Tax Season: Be prepared!January 9, 2020 10:28 am
So here we are again at the start of a new year with all sorts of things to look forward to. The days are getting longer, the bliss of springtime is just around the corner, warmer weather, flowers, baseball, what’s not to love? Well, for some people, the coming of spring also brings with it some additional nerves surrounding a single day— April 15th. But the truth is, Tax Day doesn’t have to be a daunting, looming shadow. In fact, with just a few simple tips, Tax Day can (and should) be just another day!
This won’t hurt a bit
Of course, when the doctor says, “This won’t hurt a bit,” we all know to be prepared for a little pain. But when we say it about your tax returns, we mean it. Look, with just a few simple tips you can get through this with a minimal of screaming, and hey, when we’re done maybe you’ll get a lollipop.
Get it together
The first thing you need to do is to get organized. You’re going to need more than just your W-2 — getting organized is going to mean gathering some information as well as a few documents. Start by amassing all the personal information you’ll need like social security numbers, identification, and addresses for all family members. Having this all together in one place will be especially helpful if you’re using a tax prep service.
Next, be sure to get your W-2 from your employer and 1099 forms for any miscellaneous income gained over the year—this should include interest income from a credit union or bank accounts or other saving accounts that are not specified for retirement, gifts over $14,000 from one person and alimony. If you have kids, you should also gather information on any childcare expenses that were necessary for you or your spouse to go to work, so you can claim those valuable deductions.
Homeowners should gather information on property taxes and interest paid. If you purchased a home or refinanced during the previous year, the cost of obtaining your mortgage might also be deductible. Education expenses, healthcare, and charitable donations may be tax deductible in full or in part, so be sure to gather any relevant numbers and documents in order to get all the credit that’s coming to you.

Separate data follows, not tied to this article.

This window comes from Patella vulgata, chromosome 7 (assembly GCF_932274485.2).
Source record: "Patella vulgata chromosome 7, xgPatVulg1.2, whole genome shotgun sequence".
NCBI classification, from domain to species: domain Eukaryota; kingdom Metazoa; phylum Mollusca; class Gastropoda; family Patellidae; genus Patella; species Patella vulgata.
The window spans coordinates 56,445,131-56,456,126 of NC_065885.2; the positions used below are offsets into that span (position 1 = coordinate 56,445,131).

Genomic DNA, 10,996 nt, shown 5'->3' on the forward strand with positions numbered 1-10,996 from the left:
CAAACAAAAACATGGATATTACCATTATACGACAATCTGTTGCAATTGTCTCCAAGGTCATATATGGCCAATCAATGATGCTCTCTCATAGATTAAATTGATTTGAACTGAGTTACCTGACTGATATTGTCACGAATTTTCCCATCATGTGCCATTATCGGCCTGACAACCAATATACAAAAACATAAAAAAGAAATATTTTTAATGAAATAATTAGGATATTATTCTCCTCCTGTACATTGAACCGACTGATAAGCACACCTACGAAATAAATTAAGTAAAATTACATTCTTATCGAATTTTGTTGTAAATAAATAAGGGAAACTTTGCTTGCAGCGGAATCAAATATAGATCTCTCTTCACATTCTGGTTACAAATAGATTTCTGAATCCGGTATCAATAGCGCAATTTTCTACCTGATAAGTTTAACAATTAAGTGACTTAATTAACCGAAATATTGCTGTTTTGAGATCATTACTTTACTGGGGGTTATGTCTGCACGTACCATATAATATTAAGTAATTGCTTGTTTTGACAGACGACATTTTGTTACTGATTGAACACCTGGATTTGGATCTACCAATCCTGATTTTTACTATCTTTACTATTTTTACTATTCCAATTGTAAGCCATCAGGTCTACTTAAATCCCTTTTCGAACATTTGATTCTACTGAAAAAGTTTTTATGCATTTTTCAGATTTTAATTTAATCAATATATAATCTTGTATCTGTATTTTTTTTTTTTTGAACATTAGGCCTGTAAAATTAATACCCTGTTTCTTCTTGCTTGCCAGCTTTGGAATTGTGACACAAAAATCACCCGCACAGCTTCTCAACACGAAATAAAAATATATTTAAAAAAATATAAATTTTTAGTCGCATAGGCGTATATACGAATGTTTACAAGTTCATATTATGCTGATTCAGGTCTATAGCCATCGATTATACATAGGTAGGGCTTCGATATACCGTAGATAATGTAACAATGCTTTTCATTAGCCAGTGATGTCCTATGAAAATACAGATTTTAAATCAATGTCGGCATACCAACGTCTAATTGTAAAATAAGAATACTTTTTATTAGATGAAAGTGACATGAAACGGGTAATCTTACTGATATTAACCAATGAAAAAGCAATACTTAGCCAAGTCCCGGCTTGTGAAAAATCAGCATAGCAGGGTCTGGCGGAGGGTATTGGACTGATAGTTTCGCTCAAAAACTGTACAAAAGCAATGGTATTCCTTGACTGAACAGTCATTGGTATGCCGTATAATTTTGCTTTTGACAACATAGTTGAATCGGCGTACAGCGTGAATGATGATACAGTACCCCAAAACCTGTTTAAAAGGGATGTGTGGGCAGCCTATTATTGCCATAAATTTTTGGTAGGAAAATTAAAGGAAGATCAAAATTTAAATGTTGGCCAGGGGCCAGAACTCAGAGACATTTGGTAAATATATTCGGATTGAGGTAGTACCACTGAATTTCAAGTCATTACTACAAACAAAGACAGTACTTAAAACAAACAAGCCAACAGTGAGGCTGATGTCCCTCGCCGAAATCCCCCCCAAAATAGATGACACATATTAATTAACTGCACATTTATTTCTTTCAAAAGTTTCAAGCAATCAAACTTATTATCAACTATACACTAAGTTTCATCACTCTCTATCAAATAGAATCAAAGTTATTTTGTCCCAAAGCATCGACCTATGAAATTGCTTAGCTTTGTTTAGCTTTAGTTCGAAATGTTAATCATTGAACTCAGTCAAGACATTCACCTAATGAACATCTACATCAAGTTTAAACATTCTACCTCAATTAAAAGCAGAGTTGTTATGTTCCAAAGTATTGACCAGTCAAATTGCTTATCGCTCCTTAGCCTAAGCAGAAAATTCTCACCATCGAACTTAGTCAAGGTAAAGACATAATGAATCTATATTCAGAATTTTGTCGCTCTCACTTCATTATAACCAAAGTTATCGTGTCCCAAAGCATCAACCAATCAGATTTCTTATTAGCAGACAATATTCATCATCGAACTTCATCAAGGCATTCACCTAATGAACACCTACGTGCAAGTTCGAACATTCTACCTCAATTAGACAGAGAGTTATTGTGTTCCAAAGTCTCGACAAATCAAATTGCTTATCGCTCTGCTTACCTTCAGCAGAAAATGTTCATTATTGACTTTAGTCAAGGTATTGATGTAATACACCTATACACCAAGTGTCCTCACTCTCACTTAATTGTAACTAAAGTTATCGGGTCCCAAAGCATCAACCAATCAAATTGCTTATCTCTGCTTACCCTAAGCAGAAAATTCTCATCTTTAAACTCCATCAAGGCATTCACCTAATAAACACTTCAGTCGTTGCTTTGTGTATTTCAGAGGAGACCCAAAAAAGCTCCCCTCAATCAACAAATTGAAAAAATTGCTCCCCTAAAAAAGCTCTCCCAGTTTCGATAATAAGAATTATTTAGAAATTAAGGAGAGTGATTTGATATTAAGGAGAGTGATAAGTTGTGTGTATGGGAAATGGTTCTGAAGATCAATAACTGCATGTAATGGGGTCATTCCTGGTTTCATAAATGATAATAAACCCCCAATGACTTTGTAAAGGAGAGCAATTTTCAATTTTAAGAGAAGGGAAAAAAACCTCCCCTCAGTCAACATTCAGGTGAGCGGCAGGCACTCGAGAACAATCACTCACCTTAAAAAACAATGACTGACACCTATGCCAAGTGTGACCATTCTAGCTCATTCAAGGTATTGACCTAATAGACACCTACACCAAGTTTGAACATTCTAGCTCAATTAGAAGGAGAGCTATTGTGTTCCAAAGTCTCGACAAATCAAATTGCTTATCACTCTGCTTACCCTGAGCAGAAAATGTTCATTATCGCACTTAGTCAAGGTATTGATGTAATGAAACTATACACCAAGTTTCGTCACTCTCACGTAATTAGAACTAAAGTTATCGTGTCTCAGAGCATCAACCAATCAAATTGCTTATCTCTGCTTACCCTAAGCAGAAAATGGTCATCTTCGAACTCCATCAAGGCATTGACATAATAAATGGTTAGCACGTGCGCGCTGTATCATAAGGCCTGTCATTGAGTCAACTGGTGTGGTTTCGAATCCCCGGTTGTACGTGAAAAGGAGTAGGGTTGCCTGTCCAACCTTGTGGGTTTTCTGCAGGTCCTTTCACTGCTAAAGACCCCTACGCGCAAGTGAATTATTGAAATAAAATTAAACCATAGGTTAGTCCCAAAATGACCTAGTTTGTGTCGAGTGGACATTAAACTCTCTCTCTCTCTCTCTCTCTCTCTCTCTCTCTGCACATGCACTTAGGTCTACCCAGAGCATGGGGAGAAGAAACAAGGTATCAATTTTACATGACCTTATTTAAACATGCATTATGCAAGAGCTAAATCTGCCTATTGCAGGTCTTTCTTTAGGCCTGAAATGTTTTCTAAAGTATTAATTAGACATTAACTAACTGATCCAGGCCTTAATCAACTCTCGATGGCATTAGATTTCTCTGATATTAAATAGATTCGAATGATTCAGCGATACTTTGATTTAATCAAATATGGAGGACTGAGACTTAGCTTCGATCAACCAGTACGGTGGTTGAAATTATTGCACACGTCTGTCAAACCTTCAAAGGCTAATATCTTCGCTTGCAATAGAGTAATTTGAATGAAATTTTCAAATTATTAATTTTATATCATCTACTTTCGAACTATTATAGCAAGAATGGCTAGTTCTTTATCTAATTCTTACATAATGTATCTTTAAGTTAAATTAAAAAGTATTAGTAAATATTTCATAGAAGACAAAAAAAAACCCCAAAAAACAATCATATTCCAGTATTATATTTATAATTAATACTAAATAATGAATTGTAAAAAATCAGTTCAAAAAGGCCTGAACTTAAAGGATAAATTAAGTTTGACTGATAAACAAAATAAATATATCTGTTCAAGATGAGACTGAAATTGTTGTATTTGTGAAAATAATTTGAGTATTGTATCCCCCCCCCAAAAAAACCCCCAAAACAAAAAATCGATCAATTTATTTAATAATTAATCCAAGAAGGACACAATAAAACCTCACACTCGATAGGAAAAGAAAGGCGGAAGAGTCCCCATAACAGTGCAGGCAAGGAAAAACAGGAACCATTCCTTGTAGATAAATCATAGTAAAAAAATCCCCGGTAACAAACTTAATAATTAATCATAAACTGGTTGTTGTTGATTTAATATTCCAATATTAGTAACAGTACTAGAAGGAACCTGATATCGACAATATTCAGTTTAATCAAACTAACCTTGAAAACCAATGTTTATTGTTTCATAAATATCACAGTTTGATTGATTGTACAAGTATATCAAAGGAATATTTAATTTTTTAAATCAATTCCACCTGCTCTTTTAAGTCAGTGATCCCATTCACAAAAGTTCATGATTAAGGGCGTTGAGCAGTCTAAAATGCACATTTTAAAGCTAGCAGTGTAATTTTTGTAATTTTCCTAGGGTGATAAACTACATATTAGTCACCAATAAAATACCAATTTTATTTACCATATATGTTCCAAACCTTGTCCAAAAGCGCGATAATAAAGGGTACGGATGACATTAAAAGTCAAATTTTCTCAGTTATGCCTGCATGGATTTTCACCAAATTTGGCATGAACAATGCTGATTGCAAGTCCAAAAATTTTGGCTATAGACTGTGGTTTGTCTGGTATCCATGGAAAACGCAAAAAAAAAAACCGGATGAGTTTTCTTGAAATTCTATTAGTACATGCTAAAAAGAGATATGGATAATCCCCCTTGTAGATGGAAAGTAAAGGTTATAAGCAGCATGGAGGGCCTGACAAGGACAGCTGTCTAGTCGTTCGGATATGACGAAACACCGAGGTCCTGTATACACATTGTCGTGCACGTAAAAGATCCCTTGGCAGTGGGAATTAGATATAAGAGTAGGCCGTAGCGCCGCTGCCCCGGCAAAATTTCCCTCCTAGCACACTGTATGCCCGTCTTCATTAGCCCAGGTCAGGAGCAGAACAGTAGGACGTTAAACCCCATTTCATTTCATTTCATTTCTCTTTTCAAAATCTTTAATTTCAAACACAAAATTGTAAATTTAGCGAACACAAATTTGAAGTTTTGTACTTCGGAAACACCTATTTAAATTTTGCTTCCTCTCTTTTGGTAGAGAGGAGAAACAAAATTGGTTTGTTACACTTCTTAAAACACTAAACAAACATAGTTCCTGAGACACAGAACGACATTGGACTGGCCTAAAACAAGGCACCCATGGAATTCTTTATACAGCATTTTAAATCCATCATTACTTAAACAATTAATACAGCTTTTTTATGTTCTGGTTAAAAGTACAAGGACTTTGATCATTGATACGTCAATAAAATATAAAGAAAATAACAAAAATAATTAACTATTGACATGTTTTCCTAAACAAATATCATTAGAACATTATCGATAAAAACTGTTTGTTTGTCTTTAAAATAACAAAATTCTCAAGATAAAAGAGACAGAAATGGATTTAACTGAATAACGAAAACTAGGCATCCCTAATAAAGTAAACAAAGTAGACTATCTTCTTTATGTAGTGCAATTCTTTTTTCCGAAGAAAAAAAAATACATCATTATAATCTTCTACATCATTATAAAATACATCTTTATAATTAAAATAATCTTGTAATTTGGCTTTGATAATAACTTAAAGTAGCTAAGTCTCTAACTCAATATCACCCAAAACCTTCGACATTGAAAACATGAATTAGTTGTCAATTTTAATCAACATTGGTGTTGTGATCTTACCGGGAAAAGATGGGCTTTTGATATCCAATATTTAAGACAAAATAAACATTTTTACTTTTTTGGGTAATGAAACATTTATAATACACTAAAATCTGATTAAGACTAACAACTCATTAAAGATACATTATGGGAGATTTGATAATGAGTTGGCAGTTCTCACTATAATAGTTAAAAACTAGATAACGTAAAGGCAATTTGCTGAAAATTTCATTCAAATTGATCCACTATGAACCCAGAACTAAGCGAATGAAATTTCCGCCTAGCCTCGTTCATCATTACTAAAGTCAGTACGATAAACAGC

You can’t stop April 15th from coming, but if you’re prepared and know what resources are available to help, there’s no need to worry. Even the procrastinators among us need not fear as last-minute solutions are available. So, take a deep breath and relax—you’ve got this!
Whether you’re down to the wire or you’re just looking for some help, numerous online resources exist to make getting your taxes finished and filed easy and efficient. One of the best resources we’ve found is MyFreeTaxes, which is available to people earning $64,000 or less. The free service assists with both state and federal returns and is designed to support the health, education, and financial stability of the entire community—which means, among other things, maximizing your refund. MontanaFreeFile.org is also available for people who want to work with an actual person, but also want a free service. For a list of professional CPAs to help with prep and filing, visit mscpa.org/find_a_cpa. And for basic legal questions, Montana Legal Services Association provides free resources at MontanaLawHelp.org.
Finally, if you’ve simply run out of time to get your taxes finished and filed, you can always file for an extension. You can either get forms directly from the IRS or additional information on extensions here. However, keep in mind that an extension on filing your return is NOT an extension on paying any taxes you owe. Be sure to make payments prior to April 18 to avoid any penalties and interest charges.
Wrap it up
Look, we’re all accustomed to dreading Tax Day, but that really doesn’t have to be the case. With a little planning, a little organizing and gathering, and maybe a little help, getting your taxes done and sent can be a breeze. And hey, if you want to come by the credit union and chat, we’ve probably got that lollipop for you.
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